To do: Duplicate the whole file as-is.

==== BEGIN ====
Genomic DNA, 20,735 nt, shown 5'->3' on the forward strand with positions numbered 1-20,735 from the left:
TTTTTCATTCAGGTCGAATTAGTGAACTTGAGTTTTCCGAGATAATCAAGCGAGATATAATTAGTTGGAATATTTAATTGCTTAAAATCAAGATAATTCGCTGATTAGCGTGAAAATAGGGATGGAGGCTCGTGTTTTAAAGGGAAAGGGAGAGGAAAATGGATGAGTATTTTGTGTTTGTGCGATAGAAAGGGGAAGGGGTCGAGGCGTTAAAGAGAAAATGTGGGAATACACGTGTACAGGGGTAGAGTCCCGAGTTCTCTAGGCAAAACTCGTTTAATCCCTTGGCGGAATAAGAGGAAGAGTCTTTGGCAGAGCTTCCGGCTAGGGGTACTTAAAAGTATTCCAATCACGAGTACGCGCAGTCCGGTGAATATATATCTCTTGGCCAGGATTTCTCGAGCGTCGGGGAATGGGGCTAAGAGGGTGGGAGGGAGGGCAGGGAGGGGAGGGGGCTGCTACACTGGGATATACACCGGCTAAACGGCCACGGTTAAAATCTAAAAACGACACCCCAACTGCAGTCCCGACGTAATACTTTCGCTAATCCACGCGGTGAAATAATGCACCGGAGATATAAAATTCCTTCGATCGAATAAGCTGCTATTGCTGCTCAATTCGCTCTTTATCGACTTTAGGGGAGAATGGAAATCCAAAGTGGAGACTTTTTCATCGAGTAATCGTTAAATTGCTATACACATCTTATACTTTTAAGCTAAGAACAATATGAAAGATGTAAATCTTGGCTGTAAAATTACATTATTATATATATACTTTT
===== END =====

Genomic DNA, 20,735 nt, shown 5'->3' on the forward strand with positions numbered 1-20,735 from the left:
TTTTTCATTCAGGTCGAATTAGTGAACTTGAGTTTTCCGAGATAATCAAGCGAGATATAATTAGTTGGAATATTTAATTGCTTAAAATCAAGATAATTCGCTGATTAGCGTGAAAATAGGGATGGAGGCTCGTGTTTTAAAGGGAAAGGGAGAGGAAAATGGATGAGTATTTTGTGTTTGTGCGATAGAAAGGGGAAGGGGTCGAGGCGTTAAAGAGAAAATGTGGGAATACACGTGTACAGGGGTAGAGTCCCGAGTTCTCTAGGCAAAACTCGTTTAATCCCTTGGCGGAATAAGAGGAAGAGTCTTTGGCAGAGCTTCCGGCTAGGGGTACTTAAAAGTATTCCAATCACGAGTACGCGCAGTCCGGTGAATATATATCTCTTGGCCAGGATTTCTCGAGCGTCGGGGAATGGGGCTAAGAGGGTGGGAGGGAGGGCAGGGAGGGGAGGGGGCTGCTACACTGGGATATACACCGGCTAAACGGCCACGGTTAAAATCTAAAAACGACACCCCAACTGCAGTCCCGACGTAATACTTTCGCTAATCCACGCGGTGAAATAATGCACCGGAGATATAAAATTCCTTCGATCGAATAAGCTGCTATTGCTGCTCAATTCGCTCTTTATCGACTTTAGGGGAGAATGGAAATCCAAAGTGGAGACTTTTTCATCGAGTAATCGTTAAATTGCTATACACATCTTATACTTTTAAGCTAAGAACAATATGAAAGATGTAAATCTTGGCTGTAAAATTACATTATTATATATATACTTTT